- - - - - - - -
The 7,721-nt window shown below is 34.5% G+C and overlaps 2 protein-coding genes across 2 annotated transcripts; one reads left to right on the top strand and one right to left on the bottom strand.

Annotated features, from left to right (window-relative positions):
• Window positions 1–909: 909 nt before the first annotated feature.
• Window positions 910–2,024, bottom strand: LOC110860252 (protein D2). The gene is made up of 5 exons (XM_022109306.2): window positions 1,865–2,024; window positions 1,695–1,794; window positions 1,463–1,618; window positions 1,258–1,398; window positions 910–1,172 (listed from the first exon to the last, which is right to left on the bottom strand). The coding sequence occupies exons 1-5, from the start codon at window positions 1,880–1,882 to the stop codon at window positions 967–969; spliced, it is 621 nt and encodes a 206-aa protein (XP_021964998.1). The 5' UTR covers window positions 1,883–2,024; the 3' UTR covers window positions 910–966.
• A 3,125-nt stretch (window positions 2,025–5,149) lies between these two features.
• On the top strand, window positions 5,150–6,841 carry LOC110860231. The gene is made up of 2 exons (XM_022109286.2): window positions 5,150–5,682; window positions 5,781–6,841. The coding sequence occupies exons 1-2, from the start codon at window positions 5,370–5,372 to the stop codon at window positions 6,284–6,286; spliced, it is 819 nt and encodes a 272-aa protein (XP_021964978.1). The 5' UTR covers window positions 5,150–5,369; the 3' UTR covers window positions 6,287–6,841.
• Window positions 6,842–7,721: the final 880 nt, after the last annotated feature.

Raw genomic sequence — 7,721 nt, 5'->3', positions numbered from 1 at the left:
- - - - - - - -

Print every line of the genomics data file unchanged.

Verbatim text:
The 7,721-nt window shown below is 34.5% G+C and overlaps 2 protein-coding genes across 2 annotated transcripts; one reads left to right on the top strand and one right to left on the bottom strand.

Annotated features, from left to right (window-relative positions):
• Window positions 1–909: 909 nt before the first annotated feature.
• Window positions 910–2,024, bottom strand: LOC110860252 (protein D2). The gene is made up of 5 exons (XM_022109306.2): window positions 1,865–2,024; window positions 1,695–1,794; window positions 1,463–1,618; window positions 1,258–1,398; window positions 910–1,172 (listed from the first exon to the last, which is right to left on the bottom strand). The coding sequence occupies exons 1-5, from the start codon at window positions 1,880–1,882 to the stop codon at window positions 967–969; spliced, it is 621 nt and encodes a 206-aa protein (XP_021964998.1). The 5' UTR covers window positions 1,883–2,024; the 3' UTR covers window positions 910–966.
• A 3,125-nt stretch (window positions 2,025–5,149) lies between these two features.
• On the top strand, window positions 5,150–6,841 carry LOC110860231. The gene is made up of 2 exons (XM_022109286.2): window positions 5,150–5,682; window positions 5,781–6,841. The coding sequence occupies exons 1-2, from the start codon at window positions 5,370–5,372 to the stop codon at window positions 6,284–6,286; spliced, it is 819 nt and encodes a 272-aa protein (XP_021964978.1). The 5' UTR covers window positions 5,150–5,369; the 3' UTR covers window positions 6,287–6,841.
• Window positions 6,842–7,721: the final 880 nt, after the last annotated feature.

Raw genomic sequence — 7,721 nt, 5'->3', positions numbered from 1 at the left: